Both the formation and function of the epithelial sheets that form most of our organs depends on the apical-basal (top-bottom) polarisation of each cell, whereas a loss of this polarity is a hallmark for cancer. It has generally been assumed that all epithelia are polarised by a common mechanism involving a conserved set of polarity factors. In their new publication, Professor Daniel St Johnston’s Group at the Gurdon Institute show that none of these factors are required for polarity in the fly midgut epithelium, indicating that there are at least two types of epithelia that polarise by fundamentally different mechanisms. Furthermore, their findings reveal that the Drosophila midgut is more similar to most mammalian epithelia than other fly epithelia, suggesting that it will be a good model for studying how cells within epithelial sheets polarise and how this polarity is disturbed in cancer.

Artificial Intelligence helps cancer researchers make new discoveries in scientific literature

24 October 2018

Scientific literature on cancer is huge, and with thousands of new publications appearing each month, it has become increasingly difficult for cancer researchers to stay up to date with developments in their own field. Researchers from Professor Anna Korhonen’s Group at the University of Cambridge Language Technology Laboratory have teamed up with the groups of Dr Masashi Narita at the CRUK Cambridge Institute and Professor Ulla Stenius at the Karolinska Institutet in Sweden to create a new computational tool, called LION LBD, that addresses this problem. The tool, based on AI technology, not only helps scientists keep abreast with published discoveries on cancer, but also helps them make new discoveries by combining what is already known in published literature. Facilitating large-scale hypothesis testing and generation from huge collections of biomedical literature, LION LBD is the first literature-based discovery system developed for the needs of cancer biology. It is freely available at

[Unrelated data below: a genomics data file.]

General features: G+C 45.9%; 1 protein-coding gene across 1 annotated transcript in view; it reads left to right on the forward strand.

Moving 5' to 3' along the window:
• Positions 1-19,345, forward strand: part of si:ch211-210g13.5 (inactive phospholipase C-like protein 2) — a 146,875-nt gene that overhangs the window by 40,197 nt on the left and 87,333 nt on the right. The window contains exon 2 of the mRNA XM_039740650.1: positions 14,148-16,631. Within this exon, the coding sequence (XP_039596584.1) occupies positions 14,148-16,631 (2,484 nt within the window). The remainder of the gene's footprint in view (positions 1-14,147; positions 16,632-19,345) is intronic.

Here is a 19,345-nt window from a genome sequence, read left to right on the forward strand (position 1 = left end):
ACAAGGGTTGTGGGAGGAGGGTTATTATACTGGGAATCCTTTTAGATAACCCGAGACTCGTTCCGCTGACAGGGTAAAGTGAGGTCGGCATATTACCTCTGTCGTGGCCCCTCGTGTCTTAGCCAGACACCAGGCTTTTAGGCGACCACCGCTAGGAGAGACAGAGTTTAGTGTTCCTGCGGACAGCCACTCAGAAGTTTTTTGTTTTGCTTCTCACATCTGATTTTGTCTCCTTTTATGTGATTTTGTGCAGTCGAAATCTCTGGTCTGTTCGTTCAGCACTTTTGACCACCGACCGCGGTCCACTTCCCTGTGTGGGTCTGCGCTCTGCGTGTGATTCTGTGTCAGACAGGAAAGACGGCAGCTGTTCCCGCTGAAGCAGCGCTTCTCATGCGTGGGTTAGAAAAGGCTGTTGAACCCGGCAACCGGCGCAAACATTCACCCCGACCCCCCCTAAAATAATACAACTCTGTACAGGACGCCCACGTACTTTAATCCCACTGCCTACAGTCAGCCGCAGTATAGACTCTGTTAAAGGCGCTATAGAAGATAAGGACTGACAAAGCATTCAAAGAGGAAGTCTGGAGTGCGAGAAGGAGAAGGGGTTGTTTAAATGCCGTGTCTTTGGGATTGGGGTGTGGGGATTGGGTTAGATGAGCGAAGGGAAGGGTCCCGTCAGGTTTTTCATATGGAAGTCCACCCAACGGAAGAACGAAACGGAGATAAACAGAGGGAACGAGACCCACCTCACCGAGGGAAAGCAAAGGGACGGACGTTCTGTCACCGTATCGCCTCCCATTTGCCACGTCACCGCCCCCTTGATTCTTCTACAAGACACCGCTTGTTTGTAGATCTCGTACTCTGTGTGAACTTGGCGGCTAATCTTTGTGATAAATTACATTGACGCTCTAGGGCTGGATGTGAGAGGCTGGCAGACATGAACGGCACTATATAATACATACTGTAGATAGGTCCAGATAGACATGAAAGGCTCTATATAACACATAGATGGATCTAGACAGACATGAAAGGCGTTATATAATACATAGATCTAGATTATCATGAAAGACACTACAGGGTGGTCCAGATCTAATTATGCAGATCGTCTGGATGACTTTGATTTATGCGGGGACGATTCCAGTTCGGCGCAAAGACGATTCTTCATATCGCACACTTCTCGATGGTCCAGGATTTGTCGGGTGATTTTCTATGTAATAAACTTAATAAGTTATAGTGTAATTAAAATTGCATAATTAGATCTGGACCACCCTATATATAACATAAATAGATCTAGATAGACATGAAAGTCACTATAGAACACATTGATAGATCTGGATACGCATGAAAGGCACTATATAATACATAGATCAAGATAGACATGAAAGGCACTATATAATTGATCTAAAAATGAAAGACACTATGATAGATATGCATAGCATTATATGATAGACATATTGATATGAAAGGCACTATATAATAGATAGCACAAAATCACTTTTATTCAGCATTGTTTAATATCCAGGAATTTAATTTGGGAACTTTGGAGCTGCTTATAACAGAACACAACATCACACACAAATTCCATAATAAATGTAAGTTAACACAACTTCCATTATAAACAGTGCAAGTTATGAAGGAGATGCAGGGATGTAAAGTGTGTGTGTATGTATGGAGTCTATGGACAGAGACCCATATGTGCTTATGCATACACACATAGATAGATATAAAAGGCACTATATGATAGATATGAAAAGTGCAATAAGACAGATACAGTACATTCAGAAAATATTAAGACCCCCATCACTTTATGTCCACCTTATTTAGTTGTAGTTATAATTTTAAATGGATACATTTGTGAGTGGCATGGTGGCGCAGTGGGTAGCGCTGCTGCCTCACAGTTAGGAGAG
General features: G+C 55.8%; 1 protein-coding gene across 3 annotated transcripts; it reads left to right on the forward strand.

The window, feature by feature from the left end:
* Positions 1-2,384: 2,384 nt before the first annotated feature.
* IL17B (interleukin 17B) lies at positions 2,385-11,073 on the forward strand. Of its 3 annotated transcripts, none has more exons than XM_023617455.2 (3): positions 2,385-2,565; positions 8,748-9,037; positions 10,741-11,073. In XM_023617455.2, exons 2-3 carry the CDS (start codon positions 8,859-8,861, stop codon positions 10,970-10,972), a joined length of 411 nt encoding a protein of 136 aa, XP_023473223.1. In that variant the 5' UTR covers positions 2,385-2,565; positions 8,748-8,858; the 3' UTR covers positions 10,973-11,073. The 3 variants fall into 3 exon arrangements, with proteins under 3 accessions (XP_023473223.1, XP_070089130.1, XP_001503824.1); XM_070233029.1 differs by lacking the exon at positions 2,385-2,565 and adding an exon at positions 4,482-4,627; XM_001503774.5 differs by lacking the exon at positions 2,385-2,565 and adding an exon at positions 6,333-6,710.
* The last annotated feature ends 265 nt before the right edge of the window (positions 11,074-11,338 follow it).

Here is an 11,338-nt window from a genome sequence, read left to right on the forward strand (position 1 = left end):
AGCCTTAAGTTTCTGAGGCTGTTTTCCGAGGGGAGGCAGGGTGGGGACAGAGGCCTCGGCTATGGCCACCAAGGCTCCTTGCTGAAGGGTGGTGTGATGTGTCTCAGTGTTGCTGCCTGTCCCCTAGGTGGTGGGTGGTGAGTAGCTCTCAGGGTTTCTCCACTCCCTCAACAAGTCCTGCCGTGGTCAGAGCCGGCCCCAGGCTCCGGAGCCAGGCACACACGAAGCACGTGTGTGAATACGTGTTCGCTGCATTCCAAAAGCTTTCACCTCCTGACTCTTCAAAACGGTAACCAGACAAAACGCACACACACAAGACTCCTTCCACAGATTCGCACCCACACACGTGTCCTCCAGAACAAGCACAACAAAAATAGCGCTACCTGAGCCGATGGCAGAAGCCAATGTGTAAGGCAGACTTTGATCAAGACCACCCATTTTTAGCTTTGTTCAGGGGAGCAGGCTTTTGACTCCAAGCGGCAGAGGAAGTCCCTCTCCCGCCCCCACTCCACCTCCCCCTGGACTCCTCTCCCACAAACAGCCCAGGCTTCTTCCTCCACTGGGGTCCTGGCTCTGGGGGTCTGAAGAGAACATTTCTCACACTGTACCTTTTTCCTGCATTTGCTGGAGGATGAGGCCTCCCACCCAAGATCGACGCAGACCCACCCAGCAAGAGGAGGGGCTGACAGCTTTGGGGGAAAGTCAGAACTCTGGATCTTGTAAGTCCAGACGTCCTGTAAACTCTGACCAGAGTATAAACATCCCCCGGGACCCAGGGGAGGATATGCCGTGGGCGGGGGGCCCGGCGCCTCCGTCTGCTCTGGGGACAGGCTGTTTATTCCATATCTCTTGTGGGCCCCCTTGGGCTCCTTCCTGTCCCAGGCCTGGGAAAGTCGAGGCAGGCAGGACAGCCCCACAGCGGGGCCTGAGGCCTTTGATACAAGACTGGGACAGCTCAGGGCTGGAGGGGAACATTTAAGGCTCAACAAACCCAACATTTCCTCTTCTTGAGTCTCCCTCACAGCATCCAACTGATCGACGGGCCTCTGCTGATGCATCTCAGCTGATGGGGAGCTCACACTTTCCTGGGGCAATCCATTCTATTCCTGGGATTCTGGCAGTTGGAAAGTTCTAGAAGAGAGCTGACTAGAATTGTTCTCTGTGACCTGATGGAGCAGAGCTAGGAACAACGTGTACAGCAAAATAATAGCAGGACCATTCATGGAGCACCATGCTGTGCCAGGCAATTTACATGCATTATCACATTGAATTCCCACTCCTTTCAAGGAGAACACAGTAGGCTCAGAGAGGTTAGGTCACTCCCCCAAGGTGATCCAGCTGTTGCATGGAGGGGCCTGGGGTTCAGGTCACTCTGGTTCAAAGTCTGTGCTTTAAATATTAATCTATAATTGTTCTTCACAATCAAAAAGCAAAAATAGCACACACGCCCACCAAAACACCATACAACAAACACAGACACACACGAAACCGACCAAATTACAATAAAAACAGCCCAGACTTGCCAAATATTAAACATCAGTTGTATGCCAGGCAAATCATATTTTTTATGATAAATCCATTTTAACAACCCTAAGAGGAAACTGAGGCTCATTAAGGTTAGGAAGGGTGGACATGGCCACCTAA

New technique reveals how Zika virus interacts inside our cells

14 September 2018

RNA viruses are often considered to present the highest threat for triggering a worldwide pandemic. In their new Nature Methods paper, researchers from Professor Eric Miska’s group and international collaborators describe a new technique to determine the structure of the Zika virus RNA genome while replicating inside human cells, as well as to explore how Zika virus interacts with the host's own RNA. The technique is called COMRADES (Crosslink Of Matched RNAs And DEep Sequencing) and, importantly, it can be applied to any RNA virus in any host cell and provides insight into how viruses direct the host cell to create new virus particles. COMRADES could also allow researchers to design artificial molecules capable of blocking the virus replication process and preventing the virus spreading.